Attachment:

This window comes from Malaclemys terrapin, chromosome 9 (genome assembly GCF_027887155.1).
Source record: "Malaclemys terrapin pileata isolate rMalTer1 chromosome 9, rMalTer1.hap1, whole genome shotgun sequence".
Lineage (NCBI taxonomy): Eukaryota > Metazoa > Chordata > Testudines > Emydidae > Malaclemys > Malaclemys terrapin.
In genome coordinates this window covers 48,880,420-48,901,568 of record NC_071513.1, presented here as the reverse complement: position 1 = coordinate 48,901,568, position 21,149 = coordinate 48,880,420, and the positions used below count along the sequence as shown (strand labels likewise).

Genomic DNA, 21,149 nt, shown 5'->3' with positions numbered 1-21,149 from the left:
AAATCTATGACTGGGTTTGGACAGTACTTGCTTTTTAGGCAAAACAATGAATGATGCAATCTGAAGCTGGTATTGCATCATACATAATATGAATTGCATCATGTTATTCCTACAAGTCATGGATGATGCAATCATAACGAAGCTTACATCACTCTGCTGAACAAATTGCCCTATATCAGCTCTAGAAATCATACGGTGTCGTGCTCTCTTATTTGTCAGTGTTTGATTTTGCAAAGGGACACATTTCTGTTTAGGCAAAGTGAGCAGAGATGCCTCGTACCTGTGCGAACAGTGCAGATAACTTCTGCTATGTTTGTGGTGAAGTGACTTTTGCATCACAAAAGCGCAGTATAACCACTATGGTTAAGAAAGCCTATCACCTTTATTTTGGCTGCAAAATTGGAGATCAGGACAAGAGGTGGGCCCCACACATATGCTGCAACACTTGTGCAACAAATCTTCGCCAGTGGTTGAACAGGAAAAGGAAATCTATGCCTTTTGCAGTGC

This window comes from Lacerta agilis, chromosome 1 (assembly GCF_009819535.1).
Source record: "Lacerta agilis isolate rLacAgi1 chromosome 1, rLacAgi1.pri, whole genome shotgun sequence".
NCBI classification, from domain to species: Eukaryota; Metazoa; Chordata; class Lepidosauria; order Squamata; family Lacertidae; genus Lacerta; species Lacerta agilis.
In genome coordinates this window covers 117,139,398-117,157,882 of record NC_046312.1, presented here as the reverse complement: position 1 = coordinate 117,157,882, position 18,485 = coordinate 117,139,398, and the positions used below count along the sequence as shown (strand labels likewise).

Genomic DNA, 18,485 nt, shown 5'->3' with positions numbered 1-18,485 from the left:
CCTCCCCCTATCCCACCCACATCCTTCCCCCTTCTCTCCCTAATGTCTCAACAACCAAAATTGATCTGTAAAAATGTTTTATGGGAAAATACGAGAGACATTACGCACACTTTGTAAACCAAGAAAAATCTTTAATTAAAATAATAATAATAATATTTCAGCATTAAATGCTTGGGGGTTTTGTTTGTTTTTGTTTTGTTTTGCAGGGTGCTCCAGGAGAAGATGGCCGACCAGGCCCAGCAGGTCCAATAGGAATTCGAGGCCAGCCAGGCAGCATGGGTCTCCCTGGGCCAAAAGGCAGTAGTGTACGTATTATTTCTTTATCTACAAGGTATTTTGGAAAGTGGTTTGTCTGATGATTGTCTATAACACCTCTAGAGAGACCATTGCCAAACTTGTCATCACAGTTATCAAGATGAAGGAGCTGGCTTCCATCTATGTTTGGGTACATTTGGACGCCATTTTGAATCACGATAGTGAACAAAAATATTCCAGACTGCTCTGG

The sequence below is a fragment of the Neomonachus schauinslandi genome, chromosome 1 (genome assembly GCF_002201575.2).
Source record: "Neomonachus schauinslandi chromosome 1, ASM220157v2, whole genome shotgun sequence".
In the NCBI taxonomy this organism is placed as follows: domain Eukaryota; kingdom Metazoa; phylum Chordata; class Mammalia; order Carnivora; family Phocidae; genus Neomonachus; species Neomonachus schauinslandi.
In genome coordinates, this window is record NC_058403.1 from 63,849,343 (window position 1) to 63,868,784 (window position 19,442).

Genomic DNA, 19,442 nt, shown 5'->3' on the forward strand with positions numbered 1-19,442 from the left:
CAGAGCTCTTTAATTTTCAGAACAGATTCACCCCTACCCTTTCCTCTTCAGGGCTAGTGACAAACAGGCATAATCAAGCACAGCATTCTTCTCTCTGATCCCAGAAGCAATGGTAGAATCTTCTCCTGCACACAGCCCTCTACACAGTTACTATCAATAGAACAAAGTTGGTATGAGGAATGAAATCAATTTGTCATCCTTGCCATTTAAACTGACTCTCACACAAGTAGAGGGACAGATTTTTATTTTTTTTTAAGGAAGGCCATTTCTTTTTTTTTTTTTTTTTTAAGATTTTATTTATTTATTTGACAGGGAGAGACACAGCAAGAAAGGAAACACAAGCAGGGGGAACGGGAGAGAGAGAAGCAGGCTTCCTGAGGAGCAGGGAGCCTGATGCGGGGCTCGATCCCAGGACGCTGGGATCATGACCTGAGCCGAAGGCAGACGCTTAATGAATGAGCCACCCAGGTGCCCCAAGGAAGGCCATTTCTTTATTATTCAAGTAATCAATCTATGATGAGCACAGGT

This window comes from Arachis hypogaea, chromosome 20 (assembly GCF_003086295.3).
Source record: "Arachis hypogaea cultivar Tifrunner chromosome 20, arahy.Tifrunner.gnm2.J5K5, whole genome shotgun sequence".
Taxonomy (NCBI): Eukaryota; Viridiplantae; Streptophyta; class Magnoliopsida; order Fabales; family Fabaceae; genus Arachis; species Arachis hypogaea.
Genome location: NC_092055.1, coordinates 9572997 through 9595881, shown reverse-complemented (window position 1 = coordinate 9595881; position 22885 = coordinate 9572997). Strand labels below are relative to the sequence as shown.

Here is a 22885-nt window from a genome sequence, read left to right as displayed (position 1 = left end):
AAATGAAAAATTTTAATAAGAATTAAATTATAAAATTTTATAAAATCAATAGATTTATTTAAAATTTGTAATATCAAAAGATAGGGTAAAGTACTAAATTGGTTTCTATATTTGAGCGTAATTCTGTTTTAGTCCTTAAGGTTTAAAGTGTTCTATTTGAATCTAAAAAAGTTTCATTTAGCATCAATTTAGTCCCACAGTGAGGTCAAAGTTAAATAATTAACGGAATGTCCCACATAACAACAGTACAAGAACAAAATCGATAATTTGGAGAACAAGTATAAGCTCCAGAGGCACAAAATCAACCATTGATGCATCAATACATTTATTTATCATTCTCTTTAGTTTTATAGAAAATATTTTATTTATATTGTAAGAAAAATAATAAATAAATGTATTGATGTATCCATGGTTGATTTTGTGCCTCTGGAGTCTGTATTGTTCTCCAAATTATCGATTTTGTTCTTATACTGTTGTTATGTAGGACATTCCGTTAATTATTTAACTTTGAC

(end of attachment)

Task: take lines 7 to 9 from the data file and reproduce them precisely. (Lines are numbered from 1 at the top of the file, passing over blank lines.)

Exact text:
This window comes from Lacerta agilis, chromosome 1 (assembly GCF_009819535.1).
Source record: "Lacerta agilis isolate rLacAgi1 chromosome 1, rLacAgi1.pri, whole genome shotgun sequence".
NCBI classification, from domain to species: Eukaryota; Metazoa; Chordata; class Lepidosauria; order Squamata; family Lacertidae; genus Lacerta; species Lacerta agilis.